In Response to the Events in Charlottesville, VA - August 12, 2017

In Response to the Events in Charlottesville, VA - August 12, 2017

By Rabbi Michael Z. Cahana

Shabbat normally offers the Jewish people a respite from the world that is, and a glimpse of the world to come. Rest, renewal and peace are the order of the day, and one can dream that everyone will live in harmony.

That vision was shattered this week, as images from Charlottesville blasted into our lives. Even as we tried, we could not help but be overwhelmed by the slogans of hatred washing over us like polluted waves leaving patches of tar on a pristine beach. We thought we knew America. We thought we knew those who love America. Who are these so-called “patriots” whose purpose of gathering is to proclaim a vision of America rooted in Nazi ideology?

As the son of a survivor, I grew up with my mother’s stories of a people who loved their nation and felt more Hungarian than Jewish. Their national pride did not protect them when the Nazis came marching, proclaiming a racist ideology. Their nationalist identity did not shield them from their neighbors – yesterday they were friends – who suddenly treated them as aliens in their own homeland. Their homes were ransacked, their possessions appropriated, and these loyal citizens of their nation were brutalized and deported for the crime of their Jewish heritage. The Nazi vision came true. White Supremacy prevailed.

That these same Nazi flags, these same horrific slogans could be carried through the streets of our American cities should fill us all with shame. Patriots and heroes of all races and religions fought and died in a world war to destroy this hateful ideology. It was my mother’s generation, “the Greatest Generation” that stood up to this organized hatred and bigotry. They were not perfect, their time was not perfect. Institutional racism was a reality in the US, immigration quotas against Jews – including refugees – was an accepted reality. But they were engaged in a quest which we should only be building on. How we have disappointed them by seeing Nazi paraphernalia openly carried by so-called militia members brandishing military-style weaponry. Just like an invading army. These are not patriots, these are enemies against the very ideals of America “with Liberty and Justice for All.”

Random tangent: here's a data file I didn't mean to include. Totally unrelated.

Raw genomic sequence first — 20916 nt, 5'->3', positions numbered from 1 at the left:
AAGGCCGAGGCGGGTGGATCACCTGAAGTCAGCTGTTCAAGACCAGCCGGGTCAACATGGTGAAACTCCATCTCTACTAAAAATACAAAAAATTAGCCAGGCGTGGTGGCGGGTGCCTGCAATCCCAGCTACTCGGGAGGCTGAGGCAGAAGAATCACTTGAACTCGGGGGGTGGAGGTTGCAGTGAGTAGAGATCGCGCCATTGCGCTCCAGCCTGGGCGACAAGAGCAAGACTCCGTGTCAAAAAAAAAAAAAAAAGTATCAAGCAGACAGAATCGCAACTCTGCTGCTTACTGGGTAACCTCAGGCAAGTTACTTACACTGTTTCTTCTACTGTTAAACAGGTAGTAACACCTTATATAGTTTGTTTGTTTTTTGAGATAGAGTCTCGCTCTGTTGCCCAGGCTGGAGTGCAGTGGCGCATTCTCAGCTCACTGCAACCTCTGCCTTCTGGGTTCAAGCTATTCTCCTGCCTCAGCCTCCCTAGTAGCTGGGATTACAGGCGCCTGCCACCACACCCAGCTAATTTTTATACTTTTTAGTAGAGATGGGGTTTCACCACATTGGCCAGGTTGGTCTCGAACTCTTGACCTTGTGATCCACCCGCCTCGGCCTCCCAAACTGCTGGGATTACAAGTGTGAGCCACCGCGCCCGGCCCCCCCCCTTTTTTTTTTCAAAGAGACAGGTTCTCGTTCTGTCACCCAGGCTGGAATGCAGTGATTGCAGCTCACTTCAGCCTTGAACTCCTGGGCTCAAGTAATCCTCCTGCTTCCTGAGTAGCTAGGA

The President is correct that this hatred is not new. He is absolutely wrong in refusing to personally call out White Nationalism as an evil that is corroding the very heart of our nation. It is an abdication of duty to neglect declaring Nazism unacceptable in America. The lack of condemnation is noticed, and has been cheered, by the very purveyors of hate on display in Charlottesville.

We cannot be silent. Even on Shabbat.

We stand with the heroes who put themselves in harm’s way. We stand with those who peacefully protested. We stand with the victims killed and injured by an act of domestic terrorism perpetrated by a White Nationalist. We stand against ideologies of bigotry and racism. We stand for the richness of diversity, honor and respect which makes our nation truly great.

As someone who loves this country, a nation founded on the ideal of freedom and which offers protection for its richly diverse people, I proclaim myself a Patriot. Today I am saddened. But I am not discouraged. America is better than this. Americans are better than this. We will not be silent and we will not be complacent. Let us our voices ring out and let us loyally “Proclaim Liberty throughout all the land unto all the inhabitants thereof (Leviticus 25:10).”

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